Both HCL MeTab U1 and Micromax Funbook were launched within a span of a few days and both of them are focused on education. Here we’ve compared the two.
Both tablets have more or less the same hardware and software. Both have 7 inch capacitive touchscreens with 800 x 480 pixel resolution. Both are based on Android 4.0.3. However, while the Micromax Funbook does offer access to Google Play app store MeTab doesn’t, and this is a big flaw as it means that one will not have access to the lakhs of apps on Android’s app store.
HCL MeTab also has a slower 1 GHz processor compared to the 1.2 GHz unit that powers the Funbook (however this difference could be the result of overclocking as both use ARM A8 processors). On the RAM front both use a 512 MB DDR3 RAM, which is low for an Android 4.0 device.
There is a front facing VGA camera on both tablets and neither has a rear camera. HCL MeTab scores higher than Funbook because it has a 3600 mAh battery; compared to Micromax’s 2800 mAh unit.
In terms of connectivity too both have the same feature list with HDMI and USB ports, and WiFi support. Neither has 3G, but Micromax is offering a free Tata Photon dongle with the tablet, making it a better offer.
Micromax is also priced better at Rs 6,500 compared to HCL MeTab U1 at Rs 7,999.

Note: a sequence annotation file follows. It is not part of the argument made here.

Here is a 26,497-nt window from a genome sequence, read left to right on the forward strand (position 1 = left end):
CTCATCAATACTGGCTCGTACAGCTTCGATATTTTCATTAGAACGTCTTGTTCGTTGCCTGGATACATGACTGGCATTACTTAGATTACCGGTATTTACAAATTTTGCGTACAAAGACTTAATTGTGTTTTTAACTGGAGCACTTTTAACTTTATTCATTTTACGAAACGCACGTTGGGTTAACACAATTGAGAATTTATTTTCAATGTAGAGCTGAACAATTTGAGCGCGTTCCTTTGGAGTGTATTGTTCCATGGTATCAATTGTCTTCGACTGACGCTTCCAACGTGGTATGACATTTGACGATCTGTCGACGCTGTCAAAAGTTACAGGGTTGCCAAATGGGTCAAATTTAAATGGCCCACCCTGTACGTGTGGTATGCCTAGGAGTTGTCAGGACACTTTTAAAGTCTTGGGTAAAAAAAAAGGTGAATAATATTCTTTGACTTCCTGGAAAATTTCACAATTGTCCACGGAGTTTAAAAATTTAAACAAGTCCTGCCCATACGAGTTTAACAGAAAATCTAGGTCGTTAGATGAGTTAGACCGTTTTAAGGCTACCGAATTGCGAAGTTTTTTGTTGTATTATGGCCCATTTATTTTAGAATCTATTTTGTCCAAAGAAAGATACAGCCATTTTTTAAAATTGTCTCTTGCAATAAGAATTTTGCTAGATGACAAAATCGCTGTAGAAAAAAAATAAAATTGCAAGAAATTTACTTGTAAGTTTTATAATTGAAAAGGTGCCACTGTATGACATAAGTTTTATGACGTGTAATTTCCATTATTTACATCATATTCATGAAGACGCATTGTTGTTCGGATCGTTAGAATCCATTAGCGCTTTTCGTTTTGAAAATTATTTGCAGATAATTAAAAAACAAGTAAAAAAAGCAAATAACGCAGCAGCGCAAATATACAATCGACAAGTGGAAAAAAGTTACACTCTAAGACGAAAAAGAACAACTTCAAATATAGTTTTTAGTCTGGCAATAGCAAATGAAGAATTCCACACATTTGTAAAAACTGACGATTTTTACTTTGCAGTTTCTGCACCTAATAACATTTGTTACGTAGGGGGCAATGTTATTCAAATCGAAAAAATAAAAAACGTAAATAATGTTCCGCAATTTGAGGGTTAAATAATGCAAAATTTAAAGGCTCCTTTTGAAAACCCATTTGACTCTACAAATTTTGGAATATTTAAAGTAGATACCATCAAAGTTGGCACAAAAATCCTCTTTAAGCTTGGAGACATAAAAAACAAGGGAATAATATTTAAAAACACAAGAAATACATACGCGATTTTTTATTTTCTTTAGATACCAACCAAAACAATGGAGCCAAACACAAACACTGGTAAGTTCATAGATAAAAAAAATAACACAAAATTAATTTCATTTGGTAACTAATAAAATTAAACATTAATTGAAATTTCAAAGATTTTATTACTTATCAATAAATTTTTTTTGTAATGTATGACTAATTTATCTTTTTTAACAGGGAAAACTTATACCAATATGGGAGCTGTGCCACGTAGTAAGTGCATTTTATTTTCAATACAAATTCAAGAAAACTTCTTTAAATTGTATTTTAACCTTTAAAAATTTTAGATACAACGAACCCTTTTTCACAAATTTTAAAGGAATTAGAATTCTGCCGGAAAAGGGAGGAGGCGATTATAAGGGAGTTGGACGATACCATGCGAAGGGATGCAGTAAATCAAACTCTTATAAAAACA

Micromax and HCL differ in their content strategy. Micromax offers an educational content marketplace called Vriti, where there are 500 different course materials from about 30 content publishers. These materials can be bought starting at Rs 50 and going up to thousands of rupees.
HCL has varying content plans for its different MeTab tablets. MeTab U1 doesn’t have any content and is priced at Rs 8,000 while the, K12 version which offers course material from KG to 12th is priced at Rs 11,499 (Rs 3,500 for the content,) and the higher education version, on which some content can be accessed on the cloud is offered at Rs 10,000 (Rs 2,000 for content and cloud access).
While in terms of content both have something to offer, we like the Micromax deal better because it offers all the choice and doesn’t force any content on users; while HCL’s tablet limits the choices.
The Micromax offering is also much more scalable. It is a third party offering on the Micromax Funbook and the content creator has announced that its platform will be available for all Android tablets, but then Micromax is not charging for education content.
Both companies are India based and have a very strong presence here. Micromax being a mobile phone brand has wider reach, but then it has limited the launch to 50 cities right now. HCL on the other hand is an IT company selling laptops and other IT products therefore its network is slightly limited. In terms of service, HCL’s network is stronger as it not only supports its own products, but also products from several other brands; while Micromax relies more on third party services.
We have not tested these tablets, but going by first impressions, the made in India Micromax tablet is slightly better.
In terms of price and availablity Micromax Funbook is a clear winner and has the same hardware as HCL; we don’t think our opinion is going to change even after testing the hardware.